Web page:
The Selflessness Metric

No event found!

*No A.I. generated text in this story. Only HUMAN generated ideas from:

Home » The Selflessness Metric

The Selflessness Metric

Genre: Education, Bureaucracy, Satire

3 minute read | Short Stories | Fiction

By: Atman Brahman

She took a slow deep breath of the fulfilling aroma as her coffee was perfectly brewed, cognizantly leisuring for the handful of seconds she would have all day, or any day for that matter. She had just arisen from her nightly 5 hours of sleep, having to skip showering many days, she did her best with what she had and did a fine job at that. Ms. Aritan took her first sip of the strong potent coffee and as it warmed her demeanor and countenance, she mentally aligned the metaphorical beasts of the day for taming through patience, balance, and intricate timing and wit. In her heart of hearts, she would sacrifice her all, unquestionably, for the minds and futures of the next generation. Her love life was completely Platonic, consisting of troubled impoverished children and long dead scholars. Her dedication was unquestionable and unshakably altruistic.

Ms. Aritan had her sights set firmly on her goal of securing an endowment for 5 merit scholarships this year which she knew some of her neediest and most humble high school students were more deserving than ever. Every year was a struggle just to keep the endowment going, although her ambition was to expand it further to more students and to keep up with bloated and inflating college tuition costs. The endowment was funded by the state which already ran a tight budget, and in today’s day and age, focused on economic expansion which typically meant pandering to deep pocket corporations and enticing them to make state street a white collar, fat cat playground. A New New York. Ironically, when convincing majority blue collar constituents, it always looked better that way when middle class supporting warehouses and factories were replaced by brand new shiny glass sky scrapers and marble column government buildings filled with suits. Often an illusion could greatly outshine a hard reality, even if that reality was in the constituents best interests. Ms Aritan’s belief was that it was her role, ultimately, to fill those suits, or fill those blue collars with the brightest and most developed young minds she could help to produce. Regardless of the color of their collar, Ms. Aritan’s true goal was to produce an ever superior constituency in which great ideals and progress would self perpetuate far into the future, beyond her material existence. No small task!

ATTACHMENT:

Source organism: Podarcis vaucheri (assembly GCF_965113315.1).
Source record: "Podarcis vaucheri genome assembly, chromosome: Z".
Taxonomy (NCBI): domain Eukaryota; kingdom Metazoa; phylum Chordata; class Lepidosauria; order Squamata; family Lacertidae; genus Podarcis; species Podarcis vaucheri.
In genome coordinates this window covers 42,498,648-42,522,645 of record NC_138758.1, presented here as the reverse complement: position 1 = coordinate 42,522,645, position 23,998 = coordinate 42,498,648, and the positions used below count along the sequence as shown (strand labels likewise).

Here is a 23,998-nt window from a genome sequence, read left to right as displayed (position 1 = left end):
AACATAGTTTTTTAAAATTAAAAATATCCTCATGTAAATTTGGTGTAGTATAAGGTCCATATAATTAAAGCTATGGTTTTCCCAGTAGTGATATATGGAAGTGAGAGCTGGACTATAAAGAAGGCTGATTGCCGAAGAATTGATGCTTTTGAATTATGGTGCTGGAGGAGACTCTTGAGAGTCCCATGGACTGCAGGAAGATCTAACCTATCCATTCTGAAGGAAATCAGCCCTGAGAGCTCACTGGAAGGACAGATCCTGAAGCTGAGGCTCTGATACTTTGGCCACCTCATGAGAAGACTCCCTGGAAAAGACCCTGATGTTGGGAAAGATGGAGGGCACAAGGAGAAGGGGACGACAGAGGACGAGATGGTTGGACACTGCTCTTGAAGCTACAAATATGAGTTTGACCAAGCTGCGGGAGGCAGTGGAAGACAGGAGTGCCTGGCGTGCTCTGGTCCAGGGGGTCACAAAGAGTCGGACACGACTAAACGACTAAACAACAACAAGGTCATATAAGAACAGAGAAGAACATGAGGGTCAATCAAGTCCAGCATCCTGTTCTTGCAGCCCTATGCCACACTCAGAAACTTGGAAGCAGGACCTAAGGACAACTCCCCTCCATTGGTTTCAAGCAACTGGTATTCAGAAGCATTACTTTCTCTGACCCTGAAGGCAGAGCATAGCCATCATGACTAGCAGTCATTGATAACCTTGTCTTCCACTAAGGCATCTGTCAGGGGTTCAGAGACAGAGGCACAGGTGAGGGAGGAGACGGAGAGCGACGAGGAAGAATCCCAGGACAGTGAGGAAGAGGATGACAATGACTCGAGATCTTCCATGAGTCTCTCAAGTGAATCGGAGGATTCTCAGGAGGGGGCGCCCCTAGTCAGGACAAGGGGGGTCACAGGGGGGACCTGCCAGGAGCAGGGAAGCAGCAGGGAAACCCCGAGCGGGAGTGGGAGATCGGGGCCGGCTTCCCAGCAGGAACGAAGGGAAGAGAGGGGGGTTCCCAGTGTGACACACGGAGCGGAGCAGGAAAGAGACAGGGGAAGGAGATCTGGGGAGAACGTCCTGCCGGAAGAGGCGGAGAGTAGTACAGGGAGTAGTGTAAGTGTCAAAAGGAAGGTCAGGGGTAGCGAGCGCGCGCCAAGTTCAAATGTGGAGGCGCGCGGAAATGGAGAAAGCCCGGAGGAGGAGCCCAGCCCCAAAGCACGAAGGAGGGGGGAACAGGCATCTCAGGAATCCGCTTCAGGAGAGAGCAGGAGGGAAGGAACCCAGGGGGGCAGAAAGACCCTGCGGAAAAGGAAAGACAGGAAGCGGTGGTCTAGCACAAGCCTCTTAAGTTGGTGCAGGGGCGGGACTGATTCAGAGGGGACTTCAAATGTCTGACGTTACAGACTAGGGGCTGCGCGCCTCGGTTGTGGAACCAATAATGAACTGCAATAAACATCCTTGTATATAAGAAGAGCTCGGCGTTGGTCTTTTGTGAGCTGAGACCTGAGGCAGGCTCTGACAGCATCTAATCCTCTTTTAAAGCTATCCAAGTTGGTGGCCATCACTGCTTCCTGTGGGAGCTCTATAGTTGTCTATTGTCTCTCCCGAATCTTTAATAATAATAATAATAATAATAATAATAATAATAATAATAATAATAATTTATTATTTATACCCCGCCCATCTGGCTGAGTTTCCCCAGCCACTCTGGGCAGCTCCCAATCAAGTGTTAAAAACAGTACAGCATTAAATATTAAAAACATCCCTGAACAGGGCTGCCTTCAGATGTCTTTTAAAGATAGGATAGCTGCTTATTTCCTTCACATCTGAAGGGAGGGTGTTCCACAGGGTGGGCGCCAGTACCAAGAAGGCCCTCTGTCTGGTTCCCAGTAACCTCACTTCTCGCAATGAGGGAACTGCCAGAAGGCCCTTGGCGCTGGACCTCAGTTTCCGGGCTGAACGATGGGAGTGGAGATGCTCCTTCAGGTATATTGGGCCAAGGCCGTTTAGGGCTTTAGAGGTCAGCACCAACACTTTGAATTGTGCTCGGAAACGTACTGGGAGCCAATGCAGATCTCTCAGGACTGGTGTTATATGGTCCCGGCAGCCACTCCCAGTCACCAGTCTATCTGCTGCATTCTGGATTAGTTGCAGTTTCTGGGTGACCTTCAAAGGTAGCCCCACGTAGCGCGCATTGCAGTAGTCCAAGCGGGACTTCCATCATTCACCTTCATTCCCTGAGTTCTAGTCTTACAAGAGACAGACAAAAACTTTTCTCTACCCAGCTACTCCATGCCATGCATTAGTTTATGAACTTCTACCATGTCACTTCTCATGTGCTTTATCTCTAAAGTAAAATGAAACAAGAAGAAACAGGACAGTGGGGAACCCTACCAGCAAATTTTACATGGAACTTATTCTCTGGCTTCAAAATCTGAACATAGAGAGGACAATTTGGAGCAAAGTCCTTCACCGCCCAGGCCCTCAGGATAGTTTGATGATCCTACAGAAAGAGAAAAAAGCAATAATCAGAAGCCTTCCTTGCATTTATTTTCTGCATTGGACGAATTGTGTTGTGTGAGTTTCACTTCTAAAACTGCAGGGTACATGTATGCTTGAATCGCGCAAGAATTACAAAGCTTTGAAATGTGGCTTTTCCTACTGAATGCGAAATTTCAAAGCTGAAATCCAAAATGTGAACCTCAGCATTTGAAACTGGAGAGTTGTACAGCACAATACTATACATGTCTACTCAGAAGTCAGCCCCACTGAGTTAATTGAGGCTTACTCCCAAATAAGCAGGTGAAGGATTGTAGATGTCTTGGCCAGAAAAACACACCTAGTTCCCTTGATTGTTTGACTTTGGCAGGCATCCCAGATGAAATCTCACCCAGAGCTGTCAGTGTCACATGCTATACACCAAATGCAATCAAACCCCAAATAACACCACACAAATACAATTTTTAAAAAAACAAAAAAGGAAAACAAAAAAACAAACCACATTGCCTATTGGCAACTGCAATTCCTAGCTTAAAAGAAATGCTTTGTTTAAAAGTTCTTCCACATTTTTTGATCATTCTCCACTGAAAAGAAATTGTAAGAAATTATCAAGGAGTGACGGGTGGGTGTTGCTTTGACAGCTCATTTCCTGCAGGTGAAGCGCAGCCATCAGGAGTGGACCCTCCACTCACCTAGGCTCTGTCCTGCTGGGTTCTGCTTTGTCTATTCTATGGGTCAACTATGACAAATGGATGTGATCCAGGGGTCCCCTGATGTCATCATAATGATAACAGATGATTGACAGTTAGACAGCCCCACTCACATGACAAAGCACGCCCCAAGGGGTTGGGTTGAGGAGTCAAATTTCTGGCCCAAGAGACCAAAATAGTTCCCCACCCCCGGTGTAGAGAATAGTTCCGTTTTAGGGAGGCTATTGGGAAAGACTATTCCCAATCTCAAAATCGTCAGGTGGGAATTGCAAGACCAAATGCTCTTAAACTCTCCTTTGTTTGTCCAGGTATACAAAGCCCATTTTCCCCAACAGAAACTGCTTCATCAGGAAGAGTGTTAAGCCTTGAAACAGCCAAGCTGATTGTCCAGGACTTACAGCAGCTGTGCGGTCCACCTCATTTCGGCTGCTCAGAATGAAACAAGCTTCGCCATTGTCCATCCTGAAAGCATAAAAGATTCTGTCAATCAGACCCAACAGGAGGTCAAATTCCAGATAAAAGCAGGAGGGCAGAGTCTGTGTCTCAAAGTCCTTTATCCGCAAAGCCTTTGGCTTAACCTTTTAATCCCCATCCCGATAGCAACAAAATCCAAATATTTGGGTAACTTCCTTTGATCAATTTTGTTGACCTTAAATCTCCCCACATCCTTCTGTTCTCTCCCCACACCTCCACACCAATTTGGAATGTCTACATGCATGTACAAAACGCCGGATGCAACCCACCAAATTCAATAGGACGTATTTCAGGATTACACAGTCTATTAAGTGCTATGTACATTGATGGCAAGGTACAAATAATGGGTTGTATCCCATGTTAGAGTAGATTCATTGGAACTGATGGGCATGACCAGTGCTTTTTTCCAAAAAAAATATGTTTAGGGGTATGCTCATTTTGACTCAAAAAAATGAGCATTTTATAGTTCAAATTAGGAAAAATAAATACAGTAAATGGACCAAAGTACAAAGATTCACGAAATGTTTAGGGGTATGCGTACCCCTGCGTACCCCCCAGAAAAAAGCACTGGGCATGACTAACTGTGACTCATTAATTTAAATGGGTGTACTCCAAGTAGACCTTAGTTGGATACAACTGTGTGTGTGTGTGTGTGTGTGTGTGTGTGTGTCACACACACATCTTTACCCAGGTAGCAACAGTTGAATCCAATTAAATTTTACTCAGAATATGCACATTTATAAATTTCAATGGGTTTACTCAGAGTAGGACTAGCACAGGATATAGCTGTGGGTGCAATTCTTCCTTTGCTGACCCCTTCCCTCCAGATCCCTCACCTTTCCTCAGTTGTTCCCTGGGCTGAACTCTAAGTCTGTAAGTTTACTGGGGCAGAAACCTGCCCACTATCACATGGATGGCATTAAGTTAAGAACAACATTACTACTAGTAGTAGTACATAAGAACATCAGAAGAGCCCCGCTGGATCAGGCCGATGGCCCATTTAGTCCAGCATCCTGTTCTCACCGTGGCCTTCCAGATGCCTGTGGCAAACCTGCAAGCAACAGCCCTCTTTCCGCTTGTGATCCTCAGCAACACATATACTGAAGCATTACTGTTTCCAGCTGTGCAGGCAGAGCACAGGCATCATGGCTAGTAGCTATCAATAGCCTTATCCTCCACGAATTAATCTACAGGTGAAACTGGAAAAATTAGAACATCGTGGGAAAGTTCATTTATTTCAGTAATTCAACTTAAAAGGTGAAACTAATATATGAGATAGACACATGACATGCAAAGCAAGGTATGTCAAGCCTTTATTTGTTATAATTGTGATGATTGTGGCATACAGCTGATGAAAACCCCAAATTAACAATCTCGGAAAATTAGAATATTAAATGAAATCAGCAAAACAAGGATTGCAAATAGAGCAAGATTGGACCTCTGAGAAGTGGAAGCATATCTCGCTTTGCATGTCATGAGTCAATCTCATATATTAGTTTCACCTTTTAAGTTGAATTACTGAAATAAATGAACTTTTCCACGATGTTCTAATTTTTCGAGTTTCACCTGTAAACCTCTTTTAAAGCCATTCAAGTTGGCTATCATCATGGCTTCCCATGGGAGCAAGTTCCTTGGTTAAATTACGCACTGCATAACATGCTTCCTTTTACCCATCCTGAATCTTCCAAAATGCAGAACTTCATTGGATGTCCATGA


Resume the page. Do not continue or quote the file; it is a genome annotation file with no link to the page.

The distinct pseudo-important sound of dress shoes and high heals echoed among the marble steps as she ascended to the golden domed state house. Her meeting had been scheduled many months in advance to meet the governor to plead for the funding another year. The governor’s 3 hour 5 star lunch would be concluding soon and the magisterial public servant’s chauffeur would be delivering him in elegance. The indulgent sovereign arrived 15 minutes late which was customary when meeting with anyone of net worth sub 8 figures. “Good day Samantha, how have you been since our last meeting? I thought you would have arranged with one of my subordinates which would surely be more efficient for matters of your inquiry. I apologize that you were notified on such short notice of the cuts to the endowment.”

Sam steadied her hand and cleared her throat in all sincerity: “Oh great bestower, I am blessed by your presence and humbly ask of thee to consider sharing but a fragment of your greatness with us. We merely hope to be worthy of your gracious endowment, in all its glory.” Like the sea, Lao Tsu says, is ruler of a hundred rivers, Sam Aritan’s humility was her most powerful virtue. “In this, my final year of teaching, I elect to have my salary donated to the endowment, under condition that on top of the regular endowment you will match my salary contribution. That you have enlarged the endowment by so much, your stature will be heightened 3 fold in the public eye.”

In honor of the complacent accomplishment to benefit so many, the governor erected a statue of himself for everyone to enjoy in front of the gold domed capitol as a testament to his own selflessness.